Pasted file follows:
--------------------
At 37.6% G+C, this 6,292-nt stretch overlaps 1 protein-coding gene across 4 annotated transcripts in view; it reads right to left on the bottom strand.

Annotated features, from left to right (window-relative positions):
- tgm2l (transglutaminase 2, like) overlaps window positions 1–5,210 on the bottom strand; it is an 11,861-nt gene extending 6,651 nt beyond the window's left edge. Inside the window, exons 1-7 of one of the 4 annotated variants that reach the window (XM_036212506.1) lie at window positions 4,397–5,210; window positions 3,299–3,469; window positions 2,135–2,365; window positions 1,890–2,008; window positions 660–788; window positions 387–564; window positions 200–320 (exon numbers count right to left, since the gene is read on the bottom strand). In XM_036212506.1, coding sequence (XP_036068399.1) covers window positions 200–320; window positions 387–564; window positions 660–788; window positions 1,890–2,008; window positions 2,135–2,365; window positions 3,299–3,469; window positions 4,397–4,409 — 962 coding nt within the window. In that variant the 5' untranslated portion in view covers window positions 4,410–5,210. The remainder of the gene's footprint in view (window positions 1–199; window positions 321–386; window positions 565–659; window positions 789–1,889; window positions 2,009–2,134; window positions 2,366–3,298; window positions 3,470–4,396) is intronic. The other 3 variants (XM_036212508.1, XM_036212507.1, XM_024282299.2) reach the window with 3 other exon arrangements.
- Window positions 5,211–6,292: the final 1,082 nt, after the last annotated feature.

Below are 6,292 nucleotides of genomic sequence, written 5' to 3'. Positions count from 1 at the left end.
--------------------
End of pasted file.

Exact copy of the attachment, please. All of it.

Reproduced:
At 37.6% G+C, this 6,292-nt stretch overlaps 1 protein-coding gene across 4 annotated transcripts in view; it reads right to left on the bottom strand.

Annotated features, from left to right (window-relative positions):
- tgm2l (transglutaminase 2, like) overlaps window positions 1–5,210 on the bottom strand; it is an 11,861-nt gene extending 6,651 nt beyond the window's left edge. Inside the window, exons 1-7 of one of the 4 annotated variants that reach the window (XM_036212506.1) lie at window positions 4,397–5,210; window positions 3,299–3,469; window positions 2,135–2,365; window positions 1,890–2,008; window positions 660–788; window positions 387–564; window positions 200–320 (exon numbers count right to left, since the gene is read on the bottom strand). In XM_036212506.1, coding sequence (XP_036068399.1) covers window positions 200–320; window positions 387–564; window positions 660–788; window positions 1,890–2,008; window positions 2,135–2,365; window positions 3,299–3,469; window positions 4,397–4,409 — 962 coding nt within the window. In that variant the 5' untranslated portion in view covers window positions 4,410–5,210. The remainder of the gene's footprint in view (window positions 1–199; window positions 321–386; window positions 565–659; window positions 789–1,889; window positions 2,009–2,134; window positions 2,366–3,298; window positions 3,470–4,396) is intronic. The other 3 variants (XM_036212508.1, XM_036212507.1, XM_024282299.2) reach the window with 3 other exon arrangements.
- Window positions 5,211–6,292: the final 1,082 nt, after the last annotated feature.

Below are 6,292 nucleotides of genomic sequence, written 5' to 3'. Positions count from 1 at the left end.